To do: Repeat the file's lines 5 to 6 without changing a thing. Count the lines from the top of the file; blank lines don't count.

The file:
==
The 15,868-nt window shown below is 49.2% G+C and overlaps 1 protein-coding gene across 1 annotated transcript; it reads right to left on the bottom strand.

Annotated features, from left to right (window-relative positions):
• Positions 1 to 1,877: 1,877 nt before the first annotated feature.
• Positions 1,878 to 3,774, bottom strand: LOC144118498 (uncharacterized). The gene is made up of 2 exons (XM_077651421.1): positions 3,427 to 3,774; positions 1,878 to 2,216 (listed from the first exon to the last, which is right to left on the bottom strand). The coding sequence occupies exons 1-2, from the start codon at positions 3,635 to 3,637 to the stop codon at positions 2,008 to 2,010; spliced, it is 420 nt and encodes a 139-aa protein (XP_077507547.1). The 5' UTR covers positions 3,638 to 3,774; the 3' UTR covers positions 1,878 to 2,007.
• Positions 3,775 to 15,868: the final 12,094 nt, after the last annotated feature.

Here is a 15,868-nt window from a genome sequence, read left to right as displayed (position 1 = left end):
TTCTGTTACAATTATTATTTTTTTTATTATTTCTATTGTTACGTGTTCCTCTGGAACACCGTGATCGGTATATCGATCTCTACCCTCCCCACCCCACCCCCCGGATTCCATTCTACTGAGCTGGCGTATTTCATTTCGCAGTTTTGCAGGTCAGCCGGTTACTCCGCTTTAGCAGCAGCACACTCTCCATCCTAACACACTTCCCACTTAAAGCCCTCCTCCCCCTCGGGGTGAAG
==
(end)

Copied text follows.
• Positions 3,775 to 15,868: the final 12,094 nt, after the last annotated feature.

Here is a 15,868-nt window from a genome sequence, read left to right as displayed (position 1 = left end):